Covering all the usual subjects...

At Hawthorn Learning we support students to design their own personal learning programs, to explore their passions and purpose in life. Our “curriculum” is an intention and an approach that blends all the traditional curriculum subjects, the UK national curriculum and more, into expanded, contextual, trans-disciplinary project-focused areas of learning.

We understand that the traditional subject categorisation artificially separates out topics and skills that are needed to be used together and understanding of how they integrate and overlap is crucial to embedded learning.

But in a way that works for life

By delivering the standard curriculum through holistic, real-world projects, we are liberating learners’ insatiable curiosities about the universe we live in and empowering the entrepreneurs and world-builders of the future.

People have a vast range of interests and abilities and the world needs everyone, to be the best they can be, to sustain a good life and enrich our global community. 

To create a sustainable existence we need to build healthy relationships with ourselves, others, the things we use and our planet.

Education should be fun and empower all learners to explore a life-long journey of curiosity and exploration.

Five curriculum areas

Natural world

Food, growing, sustainability, survival, nutrition, cycles, health

The natural world area of the curriculum investigates how humans connect with the world that we live on. This includes the journey of food from the ground to the plate, and waste management. We learn about natural and the cycles that support growth. We cook food, find out about the history and practices of global food trade, nutrition and health. This pathway covers much of the biology, chemistry and geography curriculum. We also learn about what the world needs, and what we as humans need in order to survive in the natural world.


Film, Theatre, Exhibition, Events, Music, Performance

The production area of the curriculum supports learners to express themselves. They will create content for live events, such as stop-frame animation, all types of film creation, a cultural identity fashion show or a documentary on migration. Learners research the topic, and skill areas, make all the content and then plan, budget and manage an event for parents and the local community.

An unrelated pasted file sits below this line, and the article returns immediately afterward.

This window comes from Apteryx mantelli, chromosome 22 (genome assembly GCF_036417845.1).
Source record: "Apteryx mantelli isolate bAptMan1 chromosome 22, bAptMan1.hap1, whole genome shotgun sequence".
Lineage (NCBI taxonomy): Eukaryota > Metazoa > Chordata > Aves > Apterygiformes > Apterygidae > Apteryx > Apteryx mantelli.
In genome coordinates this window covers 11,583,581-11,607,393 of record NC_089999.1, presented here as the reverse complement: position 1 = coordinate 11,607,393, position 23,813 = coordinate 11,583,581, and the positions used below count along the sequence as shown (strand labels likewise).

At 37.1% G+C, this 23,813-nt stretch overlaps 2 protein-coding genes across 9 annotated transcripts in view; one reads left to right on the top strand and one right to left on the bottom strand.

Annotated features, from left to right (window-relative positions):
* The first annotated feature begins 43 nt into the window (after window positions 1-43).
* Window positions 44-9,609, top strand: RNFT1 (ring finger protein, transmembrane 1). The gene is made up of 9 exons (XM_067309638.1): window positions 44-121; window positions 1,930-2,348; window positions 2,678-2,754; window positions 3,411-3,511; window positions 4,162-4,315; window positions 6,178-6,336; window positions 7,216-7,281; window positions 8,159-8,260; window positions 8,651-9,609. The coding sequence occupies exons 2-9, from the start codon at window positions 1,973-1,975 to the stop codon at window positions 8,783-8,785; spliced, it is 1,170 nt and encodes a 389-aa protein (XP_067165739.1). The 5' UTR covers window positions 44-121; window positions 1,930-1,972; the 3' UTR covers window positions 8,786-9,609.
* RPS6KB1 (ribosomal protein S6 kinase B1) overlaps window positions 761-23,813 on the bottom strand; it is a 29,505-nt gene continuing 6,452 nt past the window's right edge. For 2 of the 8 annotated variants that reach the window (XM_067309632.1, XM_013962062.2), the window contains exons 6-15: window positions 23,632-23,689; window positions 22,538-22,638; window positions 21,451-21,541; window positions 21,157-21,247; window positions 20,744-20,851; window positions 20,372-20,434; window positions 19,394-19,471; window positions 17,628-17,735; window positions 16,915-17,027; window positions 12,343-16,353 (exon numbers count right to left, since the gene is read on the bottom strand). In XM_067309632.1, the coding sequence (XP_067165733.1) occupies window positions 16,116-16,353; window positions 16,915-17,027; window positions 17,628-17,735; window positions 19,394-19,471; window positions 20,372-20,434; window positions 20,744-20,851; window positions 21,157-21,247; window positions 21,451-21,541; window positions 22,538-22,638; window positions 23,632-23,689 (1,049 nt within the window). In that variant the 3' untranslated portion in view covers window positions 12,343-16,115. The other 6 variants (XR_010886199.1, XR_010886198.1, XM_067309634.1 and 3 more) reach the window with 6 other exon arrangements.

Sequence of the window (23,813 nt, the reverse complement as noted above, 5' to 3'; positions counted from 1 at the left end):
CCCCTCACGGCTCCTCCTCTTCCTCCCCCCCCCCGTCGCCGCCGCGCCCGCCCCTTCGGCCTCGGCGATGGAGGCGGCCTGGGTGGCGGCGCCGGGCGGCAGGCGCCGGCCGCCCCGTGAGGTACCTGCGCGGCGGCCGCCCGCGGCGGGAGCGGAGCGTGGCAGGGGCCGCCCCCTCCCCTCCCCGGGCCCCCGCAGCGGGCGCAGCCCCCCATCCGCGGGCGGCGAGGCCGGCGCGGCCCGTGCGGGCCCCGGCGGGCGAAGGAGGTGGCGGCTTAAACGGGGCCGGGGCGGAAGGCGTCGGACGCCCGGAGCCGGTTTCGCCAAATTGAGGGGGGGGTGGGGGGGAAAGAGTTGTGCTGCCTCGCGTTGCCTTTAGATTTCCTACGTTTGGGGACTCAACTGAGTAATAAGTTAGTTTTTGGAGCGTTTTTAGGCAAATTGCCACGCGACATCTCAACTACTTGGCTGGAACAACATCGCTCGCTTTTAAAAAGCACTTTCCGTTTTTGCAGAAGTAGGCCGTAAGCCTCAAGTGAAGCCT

Live action role play, Gaming, Animation, Story-making and telling, relationships, identity

In the narrative area of the curriculum students go on RPG (Role Playing Game) adventures into historical settings, such as Ancient China, the Indian Spice trade and Mansa Musa’s Malian empire. They design characters and compose their backstories, considering the beliefs, social structures, professions, etc. of the time they are in. We review the motivations behind the different types of games, learning about strategies, collaboration and game mechanics. All human experience is made of stories and so we can explore everything this way.


Products, design, engineering, technology, entrepreneurship, architecture

The enterprise area of the curriculum fosters entrepreneurial and design thinking, and is about creating solutions. Learners design their own products, explore industrial and civic design, architecture, engineering, robotics and coding. We encourage students to start their own ethical, sustainable and inclusive businesses and they learn about company structures and finance.

Personal exploration

Autonomy, curiosity, passion, interests, expression

The personal exploration area of the curriculum involves individual passion projects and group projects designed by the students with support from their mentors. We ask learners, what is something that I am curious about; that I want to getter better at; that I’d like to make or that is problematic in my community or the world that I’d like to tackle. 

Skills and assessment

We focus on gaining skills...

Pattern recognition and logic

Noticing and forming patterns within our world is an essential skill. It gives us the opportunity to make connections and use logic.

Movement: Gross and fine motor skills

We must continue to learn to use our bodies in big and small ways, learning new skills and practicing those we already have.

Reasoning and critical thinking

Humans need to learn to draw conclusions from the information with which they are presented, and to do so must examine relationships in order to identify, evaluate and construct arguments.

Self-awareness and management

When humans can understand and manage their own emotions, thoughts, and behaviours, they can recognise their strengths and limitations with a well-grounded sense of confidence and purpose. They will also develop capacity to delay gratification, manage stress, and be motivated and autonomous in accomplishing personal and collective goals

Cooperation and collaboration

Learning two distinct forms of team work, we must be skilled at working with others to achieve shared goals (collaboration), and at working to support others to achieve their own goals (cooperation). At the heart of all this is relationships and social communication.

Creativity, ideation and problem solving

The ability to be creative, to generate useful ideas and to solve problems stems from curiosity, open-mindedness, and courageous imperfection. We nurture those.

...and assess as we go through the process

We follow a formative assessment model that uses assessment as a tool to support further learning. Students learn to evaluate their progress in discussion with their mentors and to give and receive kind and specific feedback with their peers. Student reports and exhibitions accompany their portfolios to evidence their work, abilities and progress.

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